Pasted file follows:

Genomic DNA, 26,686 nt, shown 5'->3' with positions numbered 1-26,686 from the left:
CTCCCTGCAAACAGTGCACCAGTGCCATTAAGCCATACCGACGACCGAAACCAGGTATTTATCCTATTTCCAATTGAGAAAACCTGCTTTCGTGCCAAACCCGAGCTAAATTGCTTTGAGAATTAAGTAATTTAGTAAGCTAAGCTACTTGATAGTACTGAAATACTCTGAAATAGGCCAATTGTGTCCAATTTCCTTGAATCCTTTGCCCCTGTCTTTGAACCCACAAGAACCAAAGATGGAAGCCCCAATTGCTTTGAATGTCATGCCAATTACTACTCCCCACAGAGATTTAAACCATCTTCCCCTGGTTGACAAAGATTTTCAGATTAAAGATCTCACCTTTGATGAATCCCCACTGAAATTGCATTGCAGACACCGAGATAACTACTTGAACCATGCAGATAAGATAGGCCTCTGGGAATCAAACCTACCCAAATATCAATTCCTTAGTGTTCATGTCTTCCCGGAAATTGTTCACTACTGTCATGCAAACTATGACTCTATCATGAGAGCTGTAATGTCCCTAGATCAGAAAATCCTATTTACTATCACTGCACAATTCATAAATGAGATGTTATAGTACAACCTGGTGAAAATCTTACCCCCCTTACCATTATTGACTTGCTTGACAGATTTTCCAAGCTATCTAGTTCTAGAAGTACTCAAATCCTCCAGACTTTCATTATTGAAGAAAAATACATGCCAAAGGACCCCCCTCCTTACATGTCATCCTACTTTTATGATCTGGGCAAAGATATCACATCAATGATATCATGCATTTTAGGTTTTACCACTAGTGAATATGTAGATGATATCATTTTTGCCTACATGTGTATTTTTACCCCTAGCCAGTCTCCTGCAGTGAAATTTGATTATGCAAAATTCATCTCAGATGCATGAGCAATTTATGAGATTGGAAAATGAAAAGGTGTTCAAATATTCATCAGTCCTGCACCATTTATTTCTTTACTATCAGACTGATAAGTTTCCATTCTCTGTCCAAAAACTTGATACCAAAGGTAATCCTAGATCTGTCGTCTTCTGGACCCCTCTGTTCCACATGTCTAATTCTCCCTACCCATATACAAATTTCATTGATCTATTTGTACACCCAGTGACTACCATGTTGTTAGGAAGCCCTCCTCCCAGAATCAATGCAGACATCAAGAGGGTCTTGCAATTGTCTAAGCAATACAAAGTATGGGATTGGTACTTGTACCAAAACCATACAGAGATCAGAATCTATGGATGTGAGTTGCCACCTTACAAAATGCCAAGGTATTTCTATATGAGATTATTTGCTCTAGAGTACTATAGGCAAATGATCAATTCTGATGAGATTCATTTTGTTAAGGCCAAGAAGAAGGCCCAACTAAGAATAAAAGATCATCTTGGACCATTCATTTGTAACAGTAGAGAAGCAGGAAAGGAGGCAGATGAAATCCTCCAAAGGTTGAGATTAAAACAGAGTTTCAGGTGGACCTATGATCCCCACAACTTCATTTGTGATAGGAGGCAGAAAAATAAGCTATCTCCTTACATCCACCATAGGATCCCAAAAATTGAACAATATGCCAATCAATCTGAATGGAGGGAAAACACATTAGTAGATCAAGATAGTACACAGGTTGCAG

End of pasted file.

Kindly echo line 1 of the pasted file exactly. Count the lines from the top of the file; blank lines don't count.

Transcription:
Genomic DNA, 26,686 nt, shown 5'->3' with positions numbered 1-26,686 from the left: